Enterprise mobility and access to data makes employees more productive and ensures appropriate collaboration, accountability and empowerment, and it encourages consumers to buy more products and services. So, it is no surprise that enterprises are putting more pressure on IT teams and consultants to find an affordable, timely way to satisfy these needs and to anticipate the ever-changing technology requirements that will affect the future of the organization.
In order to effectively address enterprise mobility, BYOD, BYOT, and BYOP, IT professionals must rethink their approach to users (inside and outside the walls of the business) and recognize that even an enterprise employee is a ‘customer’ of an application. Those customers bring expectations that are crafted by their consumer experience and the variety of entertaining, intuitive, integrated technology experiences they touch and see every day. Those experiences include social media and the concept of sharing information with others. No matter who the user is or how you interact with them, they will expect to use a personal device to access the myriad of technology tools and experiences they need – end-users, customers, consumers, employees, business partners, suppliers or stakeholders – every user has a device they prefer. Users have spent time personalizing and organizing their devices and learning the navigation, tools and short cuts that allow them to use their device(s) quickly and easily. Users don’t want to be told how to access information. A user interface must be intuitive enough for the least tech-savvy of your users and sophisticated enough to allow tech-savvy users to leverage shortcuts and complete a task efficiently and without frustration.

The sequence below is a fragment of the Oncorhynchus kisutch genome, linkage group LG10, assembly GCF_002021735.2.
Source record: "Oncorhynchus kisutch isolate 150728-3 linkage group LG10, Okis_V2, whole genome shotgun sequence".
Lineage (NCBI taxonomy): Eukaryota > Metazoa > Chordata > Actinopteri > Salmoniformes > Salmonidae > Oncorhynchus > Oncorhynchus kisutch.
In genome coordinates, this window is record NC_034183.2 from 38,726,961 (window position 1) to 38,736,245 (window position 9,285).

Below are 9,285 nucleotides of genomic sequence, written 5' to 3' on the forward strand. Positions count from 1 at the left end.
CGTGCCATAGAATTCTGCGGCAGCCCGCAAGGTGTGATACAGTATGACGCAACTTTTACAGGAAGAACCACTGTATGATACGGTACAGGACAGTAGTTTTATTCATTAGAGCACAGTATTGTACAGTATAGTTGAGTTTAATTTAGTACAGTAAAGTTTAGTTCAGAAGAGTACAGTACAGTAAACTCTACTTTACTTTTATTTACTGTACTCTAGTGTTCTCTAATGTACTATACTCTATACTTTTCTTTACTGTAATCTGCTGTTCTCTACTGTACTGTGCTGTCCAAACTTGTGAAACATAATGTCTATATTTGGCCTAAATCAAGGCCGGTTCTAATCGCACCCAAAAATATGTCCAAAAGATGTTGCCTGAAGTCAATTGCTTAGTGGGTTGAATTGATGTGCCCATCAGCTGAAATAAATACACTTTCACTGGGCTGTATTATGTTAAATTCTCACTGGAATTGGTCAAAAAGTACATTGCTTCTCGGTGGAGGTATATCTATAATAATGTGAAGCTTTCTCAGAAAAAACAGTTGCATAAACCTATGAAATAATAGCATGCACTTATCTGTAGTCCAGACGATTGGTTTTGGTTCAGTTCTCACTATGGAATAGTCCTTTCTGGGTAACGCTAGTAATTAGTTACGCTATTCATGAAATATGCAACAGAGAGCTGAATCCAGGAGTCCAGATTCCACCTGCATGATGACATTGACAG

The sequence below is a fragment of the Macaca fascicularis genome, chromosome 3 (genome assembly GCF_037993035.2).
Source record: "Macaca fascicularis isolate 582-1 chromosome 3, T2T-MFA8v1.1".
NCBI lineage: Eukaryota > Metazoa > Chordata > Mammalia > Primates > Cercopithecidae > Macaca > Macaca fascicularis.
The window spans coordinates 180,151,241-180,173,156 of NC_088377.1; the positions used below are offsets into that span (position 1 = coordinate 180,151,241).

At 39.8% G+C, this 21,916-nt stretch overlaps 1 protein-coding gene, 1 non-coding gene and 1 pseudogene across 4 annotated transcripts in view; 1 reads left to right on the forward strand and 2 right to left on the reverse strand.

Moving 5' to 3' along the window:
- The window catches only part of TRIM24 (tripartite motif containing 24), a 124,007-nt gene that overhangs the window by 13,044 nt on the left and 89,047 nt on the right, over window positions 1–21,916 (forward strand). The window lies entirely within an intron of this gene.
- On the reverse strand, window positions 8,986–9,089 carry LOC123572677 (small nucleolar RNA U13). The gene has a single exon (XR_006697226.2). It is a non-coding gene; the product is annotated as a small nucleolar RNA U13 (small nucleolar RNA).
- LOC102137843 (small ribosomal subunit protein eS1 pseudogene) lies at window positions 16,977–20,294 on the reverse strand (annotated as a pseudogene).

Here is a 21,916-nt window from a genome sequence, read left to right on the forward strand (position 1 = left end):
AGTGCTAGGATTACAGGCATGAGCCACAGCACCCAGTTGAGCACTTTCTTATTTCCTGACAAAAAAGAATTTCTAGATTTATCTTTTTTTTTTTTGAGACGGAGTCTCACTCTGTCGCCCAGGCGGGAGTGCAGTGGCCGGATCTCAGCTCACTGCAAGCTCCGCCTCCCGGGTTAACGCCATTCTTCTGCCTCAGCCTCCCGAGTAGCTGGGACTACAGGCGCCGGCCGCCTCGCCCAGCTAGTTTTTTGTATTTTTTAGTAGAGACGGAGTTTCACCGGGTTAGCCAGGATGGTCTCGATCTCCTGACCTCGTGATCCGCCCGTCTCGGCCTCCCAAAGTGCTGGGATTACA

To plan for and execute an enterprise mobility initiative and make applications suitable for tablets, smart phones, desktops, and various size screens and devices, the internal IT team and/or IT consultant must have the experience, skills and knowledge to solicit and document detailed requirements, and make recommendations. The team must select the appropriate applications to be included in the enterprise mobility project, and consider the impact on the IT infrastructure and they must be able to manage and sustain this environment to address the ever-changing needs of its users and customers.
If an internal IT team or consultant is not experienced in responsive web design (RWD), adaptive web design (AWD), native application design and user interface redesign, the enterprise mobility project will not succeed. Related technical and functional experience must include cross-platform expertise, experience in building and executing comprehensive testing schemes, including third-party application testing for specific devices like the iPhone, iPad, Android, Windows phone, etc. In addition, the design of security standards will be key for BYOD, BYOT and BYOP initiatives. The business must ensure that the user’s privacy is protected and that data and information accessed or stored on their personal device does not threaten proprietary, business or personal information.
The complexity of an ever-expansive mobile user base is only compounded by user demand for business and consumer applications that will be accessed via a personal device. This kind of merged user experience multiples the business and user concerns and makes it more difficult to plan and execute an enterprise mobility initiative. The stakes are very high on these projects and a wrong move can create real problems for users and businesses alike. Therefore it is crucial that an IT manager or internal IT team or consultant look to the experts to ensure that the project is planned and completed by those who have the depth and breadth of experience and skill to address all high level and detail level issues and concerns.